Aaron Swartz has been such a key part of the blogging (and web services, and XML syndication) world(s) for so long that it’s always a shock to remember that he’s so young. To wit: he’s starting undergrad at Stanford this month. Today’s update finds him making some of the discoveries many of us made ten years ago, like how professors don’t always understand your insights; parties are sadly funny when you look at them as anthropological rituals (and don’t participate); and how phony patriotism is used to build group identities.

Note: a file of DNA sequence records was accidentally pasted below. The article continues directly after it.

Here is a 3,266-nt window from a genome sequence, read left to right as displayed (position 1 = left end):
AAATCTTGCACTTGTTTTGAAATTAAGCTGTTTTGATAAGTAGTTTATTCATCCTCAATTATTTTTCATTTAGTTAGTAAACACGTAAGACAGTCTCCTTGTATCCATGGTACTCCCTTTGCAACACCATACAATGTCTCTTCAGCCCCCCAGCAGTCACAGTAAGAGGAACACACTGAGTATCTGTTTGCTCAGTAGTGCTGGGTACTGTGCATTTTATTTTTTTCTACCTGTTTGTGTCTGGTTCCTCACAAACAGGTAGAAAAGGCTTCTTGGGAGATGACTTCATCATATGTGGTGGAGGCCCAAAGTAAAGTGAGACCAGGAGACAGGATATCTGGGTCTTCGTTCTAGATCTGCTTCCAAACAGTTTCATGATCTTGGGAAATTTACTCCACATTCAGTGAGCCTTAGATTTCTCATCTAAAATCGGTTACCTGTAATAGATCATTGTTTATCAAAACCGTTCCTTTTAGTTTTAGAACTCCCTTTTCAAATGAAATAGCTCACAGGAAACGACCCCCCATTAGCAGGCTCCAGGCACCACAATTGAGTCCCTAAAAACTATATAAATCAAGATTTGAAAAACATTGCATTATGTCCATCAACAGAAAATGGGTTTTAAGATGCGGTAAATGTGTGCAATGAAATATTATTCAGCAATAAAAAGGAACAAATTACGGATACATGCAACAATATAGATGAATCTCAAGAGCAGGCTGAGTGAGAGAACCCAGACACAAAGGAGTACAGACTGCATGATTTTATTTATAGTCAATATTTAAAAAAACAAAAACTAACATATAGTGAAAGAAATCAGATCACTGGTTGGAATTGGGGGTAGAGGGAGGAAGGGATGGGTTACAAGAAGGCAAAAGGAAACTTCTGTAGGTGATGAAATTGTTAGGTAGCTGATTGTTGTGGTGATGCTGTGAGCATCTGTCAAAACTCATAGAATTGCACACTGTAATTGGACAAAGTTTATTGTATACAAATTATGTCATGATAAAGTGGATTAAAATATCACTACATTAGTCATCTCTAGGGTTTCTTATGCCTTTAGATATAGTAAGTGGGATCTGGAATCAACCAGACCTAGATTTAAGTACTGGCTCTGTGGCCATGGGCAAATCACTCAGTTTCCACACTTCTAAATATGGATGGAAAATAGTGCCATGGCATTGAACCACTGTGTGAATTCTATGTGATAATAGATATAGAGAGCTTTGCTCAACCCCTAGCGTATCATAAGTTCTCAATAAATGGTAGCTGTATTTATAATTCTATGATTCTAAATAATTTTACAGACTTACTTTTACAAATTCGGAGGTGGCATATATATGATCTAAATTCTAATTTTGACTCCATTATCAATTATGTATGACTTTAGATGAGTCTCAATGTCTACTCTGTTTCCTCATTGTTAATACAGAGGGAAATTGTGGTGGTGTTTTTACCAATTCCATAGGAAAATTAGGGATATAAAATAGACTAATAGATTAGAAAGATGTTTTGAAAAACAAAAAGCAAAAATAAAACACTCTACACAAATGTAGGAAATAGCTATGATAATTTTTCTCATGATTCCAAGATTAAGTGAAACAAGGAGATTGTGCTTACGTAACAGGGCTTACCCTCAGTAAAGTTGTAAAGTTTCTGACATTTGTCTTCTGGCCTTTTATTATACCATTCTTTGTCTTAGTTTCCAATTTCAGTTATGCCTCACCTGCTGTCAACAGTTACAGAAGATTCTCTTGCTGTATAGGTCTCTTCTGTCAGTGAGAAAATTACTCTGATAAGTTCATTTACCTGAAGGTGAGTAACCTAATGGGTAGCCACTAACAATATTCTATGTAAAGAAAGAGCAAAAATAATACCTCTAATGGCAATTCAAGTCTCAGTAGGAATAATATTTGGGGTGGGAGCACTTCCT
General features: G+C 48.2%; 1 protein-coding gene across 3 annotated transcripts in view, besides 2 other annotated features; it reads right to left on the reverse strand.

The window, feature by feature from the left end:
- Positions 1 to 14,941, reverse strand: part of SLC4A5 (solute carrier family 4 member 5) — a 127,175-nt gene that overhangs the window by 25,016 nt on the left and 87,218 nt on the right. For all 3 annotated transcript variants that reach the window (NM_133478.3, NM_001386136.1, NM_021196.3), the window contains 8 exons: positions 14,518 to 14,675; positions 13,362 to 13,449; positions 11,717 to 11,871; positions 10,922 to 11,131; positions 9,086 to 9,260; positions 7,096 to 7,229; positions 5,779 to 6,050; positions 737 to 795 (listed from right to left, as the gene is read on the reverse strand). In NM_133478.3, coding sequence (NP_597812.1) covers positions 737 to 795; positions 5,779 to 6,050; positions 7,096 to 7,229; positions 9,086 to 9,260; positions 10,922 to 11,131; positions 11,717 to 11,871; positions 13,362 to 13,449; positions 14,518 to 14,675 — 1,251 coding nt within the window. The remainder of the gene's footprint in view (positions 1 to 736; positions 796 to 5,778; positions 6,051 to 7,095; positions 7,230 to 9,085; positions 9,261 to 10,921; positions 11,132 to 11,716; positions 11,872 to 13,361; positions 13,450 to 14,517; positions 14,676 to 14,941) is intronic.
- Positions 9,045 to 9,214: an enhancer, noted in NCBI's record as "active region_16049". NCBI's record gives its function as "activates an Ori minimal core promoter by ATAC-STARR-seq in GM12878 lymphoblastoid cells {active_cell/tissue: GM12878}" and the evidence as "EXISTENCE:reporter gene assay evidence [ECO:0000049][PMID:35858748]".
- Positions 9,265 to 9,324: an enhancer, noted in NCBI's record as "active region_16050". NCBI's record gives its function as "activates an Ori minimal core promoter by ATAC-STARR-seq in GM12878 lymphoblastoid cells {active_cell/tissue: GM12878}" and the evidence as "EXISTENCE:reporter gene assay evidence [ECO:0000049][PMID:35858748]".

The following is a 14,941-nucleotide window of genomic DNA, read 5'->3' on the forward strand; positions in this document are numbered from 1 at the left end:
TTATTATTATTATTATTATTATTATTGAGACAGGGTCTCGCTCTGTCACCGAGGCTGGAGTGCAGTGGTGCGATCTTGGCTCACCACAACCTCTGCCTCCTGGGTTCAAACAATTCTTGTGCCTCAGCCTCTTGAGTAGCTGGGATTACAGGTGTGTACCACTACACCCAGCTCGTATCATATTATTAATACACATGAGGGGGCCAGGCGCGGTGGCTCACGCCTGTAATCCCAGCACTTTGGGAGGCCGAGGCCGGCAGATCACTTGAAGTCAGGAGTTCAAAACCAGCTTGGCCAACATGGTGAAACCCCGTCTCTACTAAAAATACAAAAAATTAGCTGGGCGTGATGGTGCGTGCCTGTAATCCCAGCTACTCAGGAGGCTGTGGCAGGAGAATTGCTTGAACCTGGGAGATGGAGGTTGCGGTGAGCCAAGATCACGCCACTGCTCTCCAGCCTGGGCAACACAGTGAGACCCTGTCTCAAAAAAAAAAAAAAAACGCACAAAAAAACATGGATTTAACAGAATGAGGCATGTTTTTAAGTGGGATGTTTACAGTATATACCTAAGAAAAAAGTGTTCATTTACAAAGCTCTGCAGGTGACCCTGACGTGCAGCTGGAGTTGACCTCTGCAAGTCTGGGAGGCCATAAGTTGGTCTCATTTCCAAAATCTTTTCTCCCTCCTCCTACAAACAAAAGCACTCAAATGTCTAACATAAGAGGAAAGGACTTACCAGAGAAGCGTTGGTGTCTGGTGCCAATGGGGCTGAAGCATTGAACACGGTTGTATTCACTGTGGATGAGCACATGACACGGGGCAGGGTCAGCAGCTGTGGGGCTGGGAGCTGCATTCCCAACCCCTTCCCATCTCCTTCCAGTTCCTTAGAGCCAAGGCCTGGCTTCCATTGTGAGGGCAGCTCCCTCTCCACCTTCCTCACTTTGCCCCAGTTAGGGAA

(I will note, however, that it’s grimly funny to find a leading proponent of RDF, the leading (and still mystifying) XML-based semantic taxonomy, and of Atom, which proposes an alternate notation and representation for the syndication data presented by RSS, totally baffled by the transition from the Dewey Decimal System to the Library of Congress system.)
But the series is still highly readable. The alienation of a smart autodidact confronting his peers in the brew of the most intense period of peer interaction—well, it’s awfully familiar to me, and I suspect to many of my readers as well.